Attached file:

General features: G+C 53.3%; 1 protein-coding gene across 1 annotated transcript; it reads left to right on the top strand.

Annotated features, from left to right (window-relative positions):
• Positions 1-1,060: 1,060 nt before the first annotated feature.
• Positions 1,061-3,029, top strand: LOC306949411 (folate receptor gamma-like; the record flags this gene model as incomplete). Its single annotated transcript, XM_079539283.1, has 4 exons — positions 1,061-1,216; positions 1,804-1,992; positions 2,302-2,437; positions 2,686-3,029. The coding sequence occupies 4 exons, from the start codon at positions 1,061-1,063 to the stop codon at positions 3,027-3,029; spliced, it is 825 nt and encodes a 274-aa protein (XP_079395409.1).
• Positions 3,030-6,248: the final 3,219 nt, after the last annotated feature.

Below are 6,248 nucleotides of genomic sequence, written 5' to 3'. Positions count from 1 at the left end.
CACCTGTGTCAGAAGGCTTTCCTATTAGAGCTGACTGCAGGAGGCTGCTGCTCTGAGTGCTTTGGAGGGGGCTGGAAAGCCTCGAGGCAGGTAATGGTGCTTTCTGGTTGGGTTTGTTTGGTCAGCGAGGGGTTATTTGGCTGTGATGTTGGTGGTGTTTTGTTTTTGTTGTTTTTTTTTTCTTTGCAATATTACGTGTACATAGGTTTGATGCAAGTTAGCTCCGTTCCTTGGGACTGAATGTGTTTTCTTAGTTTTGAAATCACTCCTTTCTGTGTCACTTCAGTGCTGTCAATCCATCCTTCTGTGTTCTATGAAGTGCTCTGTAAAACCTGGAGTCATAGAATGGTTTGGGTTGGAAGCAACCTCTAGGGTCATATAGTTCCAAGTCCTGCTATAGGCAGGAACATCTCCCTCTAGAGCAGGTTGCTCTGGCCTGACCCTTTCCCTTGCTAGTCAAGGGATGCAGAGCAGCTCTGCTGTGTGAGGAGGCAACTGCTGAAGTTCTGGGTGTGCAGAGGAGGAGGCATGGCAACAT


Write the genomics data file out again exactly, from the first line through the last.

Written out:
General features: G+C 53.3%; 1 protein-coding gene across 1 annotated transcript; it reads left to right on the top strand.

Annotated features, from left to right (window-relative positions):
• Positions 1-1,060: 1,060 nt before the first annotated feature.
• Positions 1,061-3,029, top strand: LOC306949411 (folate receptor gamma-like; the record flags this gene model as incomplete). Its single annotated transcript, XM_079539283.1, has 4 exons — positions 1,061-1,216; positions 1,804-1,992; positions 2,302-2,437; positions 2,686-3,029. The coding sequence occupies 4 exons, from the start codon at positions 1,061-1,063 to the stop codon at positions 3,027-3,029; spliced, it is 825 nt and encodes a 274-aa protein (XP_079395409.1).
• Positions 3,030-6,248: the final 3,219 nt, after the last annotated feature.

Below are 6,248 nucleotides of genomic sequence, written 5' to 3'. Positions count from 1 at the left end.
CACCTGTGTCAGAAGGCTTTCCTATTAGAGCTGACTGCAGGAGGCTGCTGCTCTGAGTGCTTTGGAGGGGGCTGGAAAGCCTCGAGGCAGGTAATGGTGCTTTCTGGTTGGGTTTGTTTGGTCAGCGAGGGGTTATTTGGCTGTGATGTTGGTGGTGTTTTGTTTTTGTTGTTTTTTTTTTCTTTGCAATATTACGTGTACATAGGTTTGATGCAAGTTAGCTCCGTTCCTTGGGACTGAATGTGTTTTCTTAGTTTTGAAATCACTCCTTTCTGTGTCACTTCAGTGCTGTCAATCCATCCTTCTGTGTTCTATGAAGTGCTCTGTAAAACCTGGAGTCATAGAATGGTTTGGGTTGGAAGCAACCTCTAGGGTCATATAGTTCCAAGTCCTGCTATAGGCAGGAACATCTCCCTCTAGAGCAGGTTGCTCTGGCCTGACCCTTTCCCTTGCTAGTCAAGGGATGCAGAGCAGCTCTGCTGTGTGAGGAGGCAACTGCTGAAGTTCTGGGTGTGCAGAGGAGGAGGCATGGCAACAT